Photo Credit: Don Hankins / CC
Published May 12, 2021
The Tennessee Conservative Staff –
In honor of National Senior Fraud Awareness Day on May 15, the Tennessee Department of Commerce & Insurance’s (TDCI) Securities Division issued a warning to Tennesseans about the correlation between social isolation and the risk of financial exploitation.
Isolation is said to have a direct impact on exploitation, especially among older residents.
Elizabeth Bowling, the Assistant Commissioner for TDCI, said, “While financial abuse can happen at any time, perpetrators often strike during times in a senior’s life when they may be more vulnerable, such as during a health crisis or after the death of a loved one.”
During the Covid-19 pandemic, senior citizens across the state were vulnerable to being exploited while having to isolate, especially if they lived alone.
“Scammers often gather personal details from obituaries and social media posts and use this information to target their victims. Some also may attempt to exploit trust within seniors’ social and support groups to become more involved in their lives,” Bowling said.
According to The Government Accountability Office, seniors across the nation lose around $2.9 billion each year due to being scammed and exploited. Identity theft is also a common occurrence when it comes to fraudulent activity. The Federal Trade Commission estimates that Tennessee saw a $40.6 million loss during 2020.
However, TDCI said that most senior fraud is underreported “due to embarrassment and lack of information about where to report fraud.”
According to the TDCI, “Social isolation and diminishing cognitive capacity can combine to affect the judgment and decision-making capacity of senior investors – rendering them more vulnerable to financial abuse. Over the past year, with many seniors in isolation during the heart of the pandemic, seniors were even more vulnerable to financial abuse.”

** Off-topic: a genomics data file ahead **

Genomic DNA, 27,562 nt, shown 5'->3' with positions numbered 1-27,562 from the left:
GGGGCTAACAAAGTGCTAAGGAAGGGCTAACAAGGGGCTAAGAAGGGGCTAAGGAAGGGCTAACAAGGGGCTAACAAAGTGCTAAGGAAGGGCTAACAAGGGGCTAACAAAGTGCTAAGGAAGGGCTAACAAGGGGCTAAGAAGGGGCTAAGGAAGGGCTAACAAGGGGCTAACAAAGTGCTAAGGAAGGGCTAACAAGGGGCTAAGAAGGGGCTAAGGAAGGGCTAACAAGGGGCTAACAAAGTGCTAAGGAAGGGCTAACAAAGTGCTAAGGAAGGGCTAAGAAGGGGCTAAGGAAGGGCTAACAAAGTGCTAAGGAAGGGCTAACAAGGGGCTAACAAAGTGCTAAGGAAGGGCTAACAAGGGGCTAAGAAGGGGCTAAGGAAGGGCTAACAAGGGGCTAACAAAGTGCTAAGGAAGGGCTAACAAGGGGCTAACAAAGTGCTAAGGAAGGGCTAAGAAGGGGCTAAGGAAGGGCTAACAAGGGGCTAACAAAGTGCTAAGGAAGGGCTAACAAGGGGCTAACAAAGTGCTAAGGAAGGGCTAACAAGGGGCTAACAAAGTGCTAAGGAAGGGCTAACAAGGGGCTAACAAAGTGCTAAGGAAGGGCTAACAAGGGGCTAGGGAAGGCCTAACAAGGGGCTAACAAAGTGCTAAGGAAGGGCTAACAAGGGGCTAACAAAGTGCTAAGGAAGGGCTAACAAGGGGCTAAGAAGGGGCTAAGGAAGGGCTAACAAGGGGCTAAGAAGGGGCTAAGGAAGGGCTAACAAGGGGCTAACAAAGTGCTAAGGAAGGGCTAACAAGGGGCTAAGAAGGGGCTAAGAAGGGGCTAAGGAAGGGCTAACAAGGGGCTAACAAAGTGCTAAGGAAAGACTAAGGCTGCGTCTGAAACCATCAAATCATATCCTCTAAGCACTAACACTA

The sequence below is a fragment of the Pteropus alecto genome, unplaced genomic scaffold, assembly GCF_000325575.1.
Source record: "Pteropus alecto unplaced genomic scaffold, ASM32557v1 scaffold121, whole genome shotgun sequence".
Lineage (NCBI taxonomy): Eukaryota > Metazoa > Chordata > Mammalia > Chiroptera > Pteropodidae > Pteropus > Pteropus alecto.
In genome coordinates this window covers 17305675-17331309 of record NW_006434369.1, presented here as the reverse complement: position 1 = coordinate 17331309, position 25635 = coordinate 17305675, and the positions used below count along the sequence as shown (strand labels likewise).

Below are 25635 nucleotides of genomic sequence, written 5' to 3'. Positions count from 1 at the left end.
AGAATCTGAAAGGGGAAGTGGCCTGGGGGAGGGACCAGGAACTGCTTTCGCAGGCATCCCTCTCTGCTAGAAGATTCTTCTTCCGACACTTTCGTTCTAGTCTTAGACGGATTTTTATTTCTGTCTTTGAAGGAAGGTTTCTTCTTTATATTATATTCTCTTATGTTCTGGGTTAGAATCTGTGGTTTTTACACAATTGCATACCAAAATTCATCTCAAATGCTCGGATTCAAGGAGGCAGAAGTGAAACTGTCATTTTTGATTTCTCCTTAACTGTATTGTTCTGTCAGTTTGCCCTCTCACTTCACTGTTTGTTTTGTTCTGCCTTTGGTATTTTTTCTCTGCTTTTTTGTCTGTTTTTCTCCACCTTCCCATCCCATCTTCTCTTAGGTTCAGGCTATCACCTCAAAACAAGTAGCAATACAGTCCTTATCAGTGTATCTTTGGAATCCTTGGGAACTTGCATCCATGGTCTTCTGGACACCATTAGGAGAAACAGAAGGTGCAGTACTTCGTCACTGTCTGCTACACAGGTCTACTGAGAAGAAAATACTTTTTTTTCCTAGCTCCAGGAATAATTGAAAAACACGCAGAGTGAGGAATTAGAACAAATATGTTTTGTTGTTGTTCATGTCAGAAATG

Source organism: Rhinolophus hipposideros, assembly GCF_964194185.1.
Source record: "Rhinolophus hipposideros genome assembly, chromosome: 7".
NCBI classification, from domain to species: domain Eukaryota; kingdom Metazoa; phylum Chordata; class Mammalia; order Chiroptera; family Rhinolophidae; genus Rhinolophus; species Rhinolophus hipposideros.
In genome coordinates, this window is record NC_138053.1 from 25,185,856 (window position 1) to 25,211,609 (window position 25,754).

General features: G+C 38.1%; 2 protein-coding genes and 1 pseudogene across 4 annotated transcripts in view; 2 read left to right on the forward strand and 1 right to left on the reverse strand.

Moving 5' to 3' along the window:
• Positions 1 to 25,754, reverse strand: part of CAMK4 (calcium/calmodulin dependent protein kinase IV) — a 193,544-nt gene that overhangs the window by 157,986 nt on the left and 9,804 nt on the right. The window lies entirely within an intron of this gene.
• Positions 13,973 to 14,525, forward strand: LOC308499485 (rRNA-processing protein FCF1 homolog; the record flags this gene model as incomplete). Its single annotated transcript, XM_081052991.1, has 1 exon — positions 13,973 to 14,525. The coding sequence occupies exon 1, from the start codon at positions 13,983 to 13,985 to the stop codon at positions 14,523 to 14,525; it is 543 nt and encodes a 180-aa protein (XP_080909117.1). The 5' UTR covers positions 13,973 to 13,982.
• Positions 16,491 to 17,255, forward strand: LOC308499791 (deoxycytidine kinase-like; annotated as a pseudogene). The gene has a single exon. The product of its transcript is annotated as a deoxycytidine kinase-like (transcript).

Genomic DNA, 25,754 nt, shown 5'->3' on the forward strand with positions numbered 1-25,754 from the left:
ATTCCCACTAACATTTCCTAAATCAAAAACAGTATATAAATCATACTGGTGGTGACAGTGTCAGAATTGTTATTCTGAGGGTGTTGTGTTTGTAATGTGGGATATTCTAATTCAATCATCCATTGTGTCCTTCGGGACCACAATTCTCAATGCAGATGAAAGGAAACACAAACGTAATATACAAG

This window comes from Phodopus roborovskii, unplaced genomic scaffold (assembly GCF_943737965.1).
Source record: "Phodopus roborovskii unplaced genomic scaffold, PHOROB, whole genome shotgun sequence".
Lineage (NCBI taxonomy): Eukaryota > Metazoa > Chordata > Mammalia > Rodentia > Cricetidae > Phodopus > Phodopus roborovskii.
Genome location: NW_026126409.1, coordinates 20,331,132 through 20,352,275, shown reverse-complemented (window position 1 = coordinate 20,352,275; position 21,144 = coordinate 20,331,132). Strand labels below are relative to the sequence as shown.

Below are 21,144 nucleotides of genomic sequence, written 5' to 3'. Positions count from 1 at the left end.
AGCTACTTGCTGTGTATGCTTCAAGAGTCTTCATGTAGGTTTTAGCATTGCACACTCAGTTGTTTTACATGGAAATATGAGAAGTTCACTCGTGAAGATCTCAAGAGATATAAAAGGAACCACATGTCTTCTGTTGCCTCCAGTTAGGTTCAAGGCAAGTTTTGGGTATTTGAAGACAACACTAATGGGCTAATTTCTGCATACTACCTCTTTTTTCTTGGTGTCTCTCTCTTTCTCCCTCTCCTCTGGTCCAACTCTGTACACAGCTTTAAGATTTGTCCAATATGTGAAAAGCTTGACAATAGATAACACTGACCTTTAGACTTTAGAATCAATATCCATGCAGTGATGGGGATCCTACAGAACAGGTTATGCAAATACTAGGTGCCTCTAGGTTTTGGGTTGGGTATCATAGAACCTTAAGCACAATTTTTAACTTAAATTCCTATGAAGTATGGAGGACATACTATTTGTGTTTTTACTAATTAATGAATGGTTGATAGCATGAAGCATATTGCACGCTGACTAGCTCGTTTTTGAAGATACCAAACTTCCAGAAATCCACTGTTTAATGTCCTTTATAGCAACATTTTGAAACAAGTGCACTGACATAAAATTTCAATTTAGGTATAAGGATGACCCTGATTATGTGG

The FINRA Foundation conducted research that found people who are isolated are more prone to falling for a scam if they don’t have anyone they can talk to about it. This makes it more likely for an exploited person to be someone who is widowed or divorced.
“When seniors and others are socially isolated, they increasingly turn to the internet for social interaction and more frequently depend on the internet as a social outlet and are increasingly relying on online services for shopping, banking and the initiation of electronic payments that may have otherwise been paid in person,” Bowling said. “Research shows that people who are contacted by scammers through social media or through a pop-up message on a website are more likely to engage with the scammer and lose more money than those who were targeted by phone or email.”
Loneliness plays a factor in falling victim to financial exploitation or scams, according to the TDCI, as it can lead vulnerable people to seek out connections online.
“As a result, online romance scams have become increasingly pervasive because the scammers can easily use the anonymity of the internet to mask their deceptive intention,” the TDCI said.
Anyone who wants to report possible fraud or exploitation can do so with the Tennessee Securities Division. Individuals can also request speakers to lead presentations about senior financial exploitation.